• Interview By Korantemaa Larbi

  • Photography By Luis Rodriguez ( For Design233)

  • November 23, 2014
  • |Arts

Som-Aidoo_Article-InsertSom Aidoo is a budding Ghanaian-born actor and musician based in Atlanta, Georgia. He has a broad range of talents, ranging from acting to writing and producing his own films and music. He has featured in a number of A-list movies, from The Hunger Games: Catching Fire, to Fast and Furious 7 as Tyrese’s stand-in and body double, to Kill The Messenger. Som says he fell into acting by chance. Design233 recently caught up with this young, driven, self-managed artiste, with his infectious smile and positive outlook on life, to chat about his acting and musical alter ego, PhaRo Tha Gr8. Som is a breath of fresh air in an industry that is tough to break into and definitely one to look out for on the big screen in the very near future.

On Differences Between Acting in Stage Plays and Films:

There’s been a greater sense of gratification doing stage plays because it takes more to do them. There’s instant gratification from the audience, from their applause, congratulations and compliments. I get an adrenaline rush from acting in plays. If you can memorize a script and present it convincingly right there and then, that is amazing and not anything to be taken lightly.

Som Aidoo (August, 2014)

Design233: Acting is Fun-Da-Mental” By Som Cheadleis the quote I have come to associate with you because it appears at the end of your social media posts. What does that quote mean to you and what inspired it?

Som Aidoo| PhaRo Tha Gr8: It started off as a joke. It was a spin-off of the pop phrase ‘Reading is Fundamental’ . When I started acting in 2011 and folks asked me ‘Why now’?, that would be my cheeky response. It had a ring to it and it stuck.

D233: Why the name Som Cheadle?

S|P: It’s an acknowledgment to Don Cheadle because a lot of people seem to think I look like him. It evolved on the set of The Hunger Games, where one of the stunt guys I was in a scene with was so convinced that I should be playing Don Cheadle’s stunt double and that one day we would be working together. I didn’t think anything of it then. After that, every film set I am on, either another actor, crew member or director would say to me, ‘You know who you remind me of?’. It has become almost a daily occurrence. I can’t remember exactly who christened me that but once again it stuck. (Laughter). I am starting to believe more and more we will work together soon though. I still don’t see the resemblance too much but it’s a good comparison because he’s a pretty dope actor. So I receive it.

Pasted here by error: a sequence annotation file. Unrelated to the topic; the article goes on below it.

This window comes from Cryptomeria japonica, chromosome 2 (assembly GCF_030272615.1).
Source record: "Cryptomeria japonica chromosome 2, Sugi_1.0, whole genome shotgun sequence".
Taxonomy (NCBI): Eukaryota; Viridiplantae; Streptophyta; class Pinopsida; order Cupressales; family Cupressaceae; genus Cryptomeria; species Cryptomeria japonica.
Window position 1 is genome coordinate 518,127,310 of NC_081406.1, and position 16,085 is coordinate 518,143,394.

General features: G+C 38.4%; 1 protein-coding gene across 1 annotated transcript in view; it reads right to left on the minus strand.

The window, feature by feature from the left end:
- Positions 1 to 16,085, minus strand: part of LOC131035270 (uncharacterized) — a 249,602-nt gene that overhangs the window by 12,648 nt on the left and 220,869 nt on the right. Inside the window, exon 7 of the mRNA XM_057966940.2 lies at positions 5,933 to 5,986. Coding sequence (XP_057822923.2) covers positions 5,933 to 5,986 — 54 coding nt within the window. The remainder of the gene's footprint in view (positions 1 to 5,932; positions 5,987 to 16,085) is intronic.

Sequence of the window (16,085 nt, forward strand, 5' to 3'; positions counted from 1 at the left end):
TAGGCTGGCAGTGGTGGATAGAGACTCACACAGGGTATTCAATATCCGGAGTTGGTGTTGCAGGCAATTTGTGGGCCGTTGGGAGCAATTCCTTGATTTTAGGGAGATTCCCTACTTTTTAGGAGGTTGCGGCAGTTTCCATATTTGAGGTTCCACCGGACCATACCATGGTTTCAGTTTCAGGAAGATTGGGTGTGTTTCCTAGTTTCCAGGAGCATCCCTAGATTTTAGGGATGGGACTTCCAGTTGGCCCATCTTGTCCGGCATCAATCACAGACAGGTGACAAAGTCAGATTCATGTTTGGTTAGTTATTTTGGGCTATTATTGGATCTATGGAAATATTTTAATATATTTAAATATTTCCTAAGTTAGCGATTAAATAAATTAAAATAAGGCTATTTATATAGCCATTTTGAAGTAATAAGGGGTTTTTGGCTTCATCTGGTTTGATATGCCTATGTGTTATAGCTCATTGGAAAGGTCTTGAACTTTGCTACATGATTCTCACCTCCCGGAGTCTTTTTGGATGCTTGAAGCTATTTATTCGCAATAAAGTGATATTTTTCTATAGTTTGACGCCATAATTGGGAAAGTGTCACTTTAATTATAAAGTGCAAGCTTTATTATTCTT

D233: How did you get into acting?

S|P: It wasn’t a conscious decision. I stumbled into it. What happened was, I was parting ways with a shady business partner and closing down a car lot I had and I was having a yard sale. The first client that stopped by, whilst packing his truck, asked if I’d had ever done any acting to which I said no. He gave me his card, saying he was one of Tyler Perry’s writers and to call him. A week after that conversation, I was in the library researching on how to be an actor when a lady tapped me on the shoulder and asked me the very same question. I thought she was reading over my shoulder, but it turned out to be one big coincidence. Long story short she asked me to audition for a stage play, ‘When Vengeance Falls‘, she was casting for. I went for the part and that is where it all began. I ended up going to audition for the first guy I met as well but didn’t get the part. However, these experiences sparked my curiosity in acting and here we are.

I was into music prior to this, looking at different avenues to market my songs, specifically scores for independent films. I ended up doing the theme song for the play ‘When Vengeance Falls‘. On another occasion, I went to a casting call for the independent filmBreaking Point, based on the Brian Nichols Saga, not as an actor, but to submit music for the film. The producer thought I was there to audition. When I said no, she told me to try for one of the roles, as a pastor. I guess these three events happened around the same time and sparked the beginning of my life today. That was my first film soundtrack I produced, or should I say my alter-ego PhaRo Tha Gr8 produced.

D233: So at this point you hadn’t had any kind of formal training in acting?

S|P: Nothing serious. In GIS (Ghana International School – high school back in Ghana) I had done a play, The Importance of Being Ernest, a pretty popular story. I played a butler in it not because I wanted to, but my mom wanted me to take part in it because her friend was the drama teacher. So here I am! I guess I owe my Mom my first huge paycheck. (Chuckle)

D233: How did you train to become an actor?

S|P: I met Elle Richardson, an actress, who cast me in the independent film “What About Us?”, starring Jasmine Guy. Afterwards, we developed a rapport. She was teaching a Jump-Start Acting Program which I got into. It was pretty cool. I learned a lot of stuff about auditioning techniques, which prior to that, I had no clue about. It was in that class I wrote my first short film’ No Turning Back’, for my final class project. Following that, I auditioned and got accepted in The Actors Breakthrough Master Class with Greg Alan Williams, one of the best acting curriculums in Atlanta and the south-east region. It’s intense and it really sharpens you.

D233: I think there are overlaps between music and acting, right?

S|P: I agree for two reasons – It was partly through music I got into acting.
With my last video, #summerjam, that I directed, I pretty much wrote the treatment, being very specific with the storyline. My co-director, Luis Rodriguez, who has worked with artists from Beyonce to Aerosmith to name a few, kept saying ‘This is not a film, it’s just a music video so you can just jump from different plots, you can do whatever you want with it’. But just because I have been around film so much I was approaching it from a film directorial stand point. It wasn’t even a clash. It was an interesting difference in creativity. There’s a correlation between film and music absolutely. In film you need music for soundtracks and with music scenes are brought to life with the videos that promote them so they compliment each other.